The conflict over the use of space in a city is deep-rooted, and often reflects massive societal differences. In the capitalist culture of the nineteenth century, all space had a formal owner as a point of political principle as much as expediency. In a time when owner-occupation was extremely rare compared to today, this could range from a small landlord letting out his spare rooms, an institution like the church, or a large individual landowner. There’s also the occupants of the land of course, often only very tenuously connected to the owner. The nineteenth century also saw the growth of local government, who weren’t owners or occupiers but who did have a stake in, and a responsibility towards, any given piece of land within their jurisdiction. Their powers were curbed though by the overarching ideology of private property, an almost sacred right.
What that meant in practice, particularly in the industrial cities of Victorian Britain, was an unprecedented sprawl as migrants flooded in to find work, and landowners capitalised on the demand for somewhere for them to live. This took different forms: Leeds and Birmingham were characterised by endless miles of back-to-back terraces; the Lancashire cotton towns tended towards long rows of small, yarded terraces (my own great-great-grandfather lived in a tiny two-up, two-down in Burnley with his wife and seven children, all working at the mill). Often the first wave of immigrants outpaced the building industry and had to settle where they could – in the case of Wolverhampton, as in so many other towns, that often meant subdivided old houses that rapidly degenerated into that most fearful of Victorian fascinations, the “slum”.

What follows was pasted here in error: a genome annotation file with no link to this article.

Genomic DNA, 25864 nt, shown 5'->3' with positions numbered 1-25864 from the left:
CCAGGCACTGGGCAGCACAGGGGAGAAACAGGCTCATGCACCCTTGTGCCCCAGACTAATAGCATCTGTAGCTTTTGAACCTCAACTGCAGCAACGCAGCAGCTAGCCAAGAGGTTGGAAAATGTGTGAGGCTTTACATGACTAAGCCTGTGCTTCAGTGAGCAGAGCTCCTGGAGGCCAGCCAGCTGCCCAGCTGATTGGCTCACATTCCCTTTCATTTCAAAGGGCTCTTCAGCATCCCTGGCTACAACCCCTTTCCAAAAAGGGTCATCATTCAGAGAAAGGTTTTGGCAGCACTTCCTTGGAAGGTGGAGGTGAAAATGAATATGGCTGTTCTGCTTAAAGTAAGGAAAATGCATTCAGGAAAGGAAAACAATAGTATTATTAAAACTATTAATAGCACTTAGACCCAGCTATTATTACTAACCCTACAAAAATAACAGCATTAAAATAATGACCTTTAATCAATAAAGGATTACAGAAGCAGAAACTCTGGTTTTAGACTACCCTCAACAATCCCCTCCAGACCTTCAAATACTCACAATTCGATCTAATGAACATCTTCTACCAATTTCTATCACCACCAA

The Victorian slum captured the imagination of Victorian society. The upper classes of London were known to “descend” into a neighbourhood such as this to experience the thrill of “slumming”,[iii] but many others were moved by the depictions in the novels of Charles Dickens, Mrs Gaskell, Arthur Morrison and even Benjamin Disraeli, whose 1845 novel Sybil not only attempted to reveal the crushing poverty in the industrial slums, but contributed significantly to the “Two Nations” debate that arose around the growing distance between classes in the first half of the century.